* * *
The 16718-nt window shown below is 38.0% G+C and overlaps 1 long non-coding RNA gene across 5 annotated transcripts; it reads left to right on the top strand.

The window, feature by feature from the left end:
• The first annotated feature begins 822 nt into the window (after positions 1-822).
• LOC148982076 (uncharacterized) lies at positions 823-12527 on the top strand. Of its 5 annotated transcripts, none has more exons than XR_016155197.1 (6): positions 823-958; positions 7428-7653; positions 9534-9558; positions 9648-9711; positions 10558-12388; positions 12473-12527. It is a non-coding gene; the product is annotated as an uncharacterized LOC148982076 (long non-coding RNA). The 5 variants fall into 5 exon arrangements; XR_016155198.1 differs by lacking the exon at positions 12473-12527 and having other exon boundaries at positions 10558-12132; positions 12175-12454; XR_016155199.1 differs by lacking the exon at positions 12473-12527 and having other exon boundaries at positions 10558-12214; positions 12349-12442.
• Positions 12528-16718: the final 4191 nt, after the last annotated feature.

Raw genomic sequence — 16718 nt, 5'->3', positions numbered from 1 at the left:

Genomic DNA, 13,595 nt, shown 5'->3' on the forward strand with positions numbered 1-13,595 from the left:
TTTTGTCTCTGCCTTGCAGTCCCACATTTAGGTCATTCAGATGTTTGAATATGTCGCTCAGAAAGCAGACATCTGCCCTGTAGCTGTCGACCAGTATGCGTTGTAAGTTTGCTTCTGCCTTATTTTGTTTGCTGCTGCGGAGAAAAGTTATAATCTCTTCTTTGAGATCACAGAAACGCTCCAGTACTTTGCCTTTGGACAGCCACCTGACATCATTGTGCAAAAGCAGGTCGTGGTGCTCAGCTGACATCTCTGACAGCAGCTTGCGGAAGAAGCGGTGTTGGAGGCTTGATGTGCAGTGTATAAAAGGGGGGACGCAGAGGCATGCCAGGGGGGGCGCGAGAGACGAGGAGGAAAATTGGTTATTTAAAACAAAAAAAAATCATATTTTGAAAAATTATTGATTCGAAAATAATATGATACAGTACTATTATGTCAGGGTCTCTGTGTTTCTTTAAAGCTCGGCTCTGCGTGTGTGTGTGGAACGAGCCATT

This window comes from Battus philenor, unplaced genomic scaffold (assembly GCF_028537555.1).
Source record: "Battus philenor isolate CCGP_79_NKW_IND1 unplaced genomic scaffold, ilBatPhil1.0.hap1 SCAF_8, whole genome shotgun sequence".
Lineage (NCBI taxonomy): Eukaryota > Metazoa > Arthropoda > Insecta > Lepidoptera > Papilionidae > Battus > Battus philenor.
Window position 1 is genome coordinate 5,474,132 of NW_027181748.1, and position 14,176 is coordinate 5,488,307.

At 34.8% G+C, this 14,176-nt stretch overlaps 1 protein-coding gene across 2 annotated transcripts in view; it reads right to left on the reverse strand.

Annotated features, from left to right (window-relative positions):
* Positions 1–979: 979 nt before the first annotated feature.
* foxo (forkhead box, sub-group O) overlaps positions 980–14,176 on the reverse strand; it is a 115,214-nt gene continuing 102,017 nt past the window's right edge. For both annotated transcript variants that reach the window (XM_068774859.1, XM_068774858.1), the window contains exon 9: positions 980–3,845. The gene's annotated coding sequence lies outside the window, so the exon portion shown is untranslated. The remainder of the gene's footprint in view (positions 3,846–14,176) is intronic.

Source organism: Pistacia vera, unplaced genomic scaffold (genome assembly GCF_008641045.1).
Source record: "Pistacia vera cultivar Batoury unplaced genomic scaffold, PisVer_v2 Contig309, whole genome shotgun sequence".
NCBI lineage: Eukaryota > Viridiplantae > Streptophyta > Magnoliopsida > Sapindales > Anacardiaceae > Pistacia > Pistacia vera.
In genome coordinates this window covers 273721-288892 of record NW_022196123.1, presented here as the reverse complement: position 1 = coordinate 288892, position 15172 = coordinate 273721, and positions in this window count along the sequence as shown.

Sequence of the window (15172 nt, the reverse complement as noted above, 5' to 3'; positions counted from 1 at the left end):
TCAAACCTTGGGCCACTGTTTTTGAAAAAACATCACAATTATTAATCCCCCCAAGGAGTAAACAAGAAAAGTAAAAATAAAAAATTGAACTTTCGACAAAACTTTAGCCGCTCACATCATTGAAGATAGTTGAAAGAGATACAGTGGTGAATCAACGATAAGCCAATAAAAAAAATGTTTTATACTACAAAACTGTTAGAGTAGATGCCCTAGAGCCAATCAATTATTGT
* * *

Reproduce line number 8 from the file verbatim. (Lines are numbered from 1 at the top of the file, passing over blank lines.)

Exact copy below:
TTTTGTCTCTGCCTTGCAGTCCCACATTTAGGTCATTCAGATGTTTGAATATGTCGCTCAGAAAGCAGACATCTGCCCTGTAGCTGTCGACCAGTATGCGTTGTAAGTTTGCTTCTGCCTTATTTTGTTTGCTGCTGCGGAGAAAAGTTATAATCTCTTCTTTGAGATCACAGAAACGCTCCAGTACTTTGCCTTTGGACAGCCACCTGACATCATTGTGCAAAAGCAGGTCGTGGTGCTCAGCTGACATCTCTGACAGCAGCTTGCGGAAGAAGCGGTGTTGGAGGCTTGATGTGCAGTGTATAAAAGGGGGGACGCAGAGGCATGCCAGGGGGGGCGCGAGAGACGAGGAGGAAAATTGGTTATTTAAAACAAAAAAAAATCATATTTTGAAAAATTATTGATTCGAAAATAATATGATACAGTACTATTATGTCAGGGTCTCTGTGTTTCTTTAAAGCTCGGCTCTGCGTGTGTGTGTGGAACGAGCCATT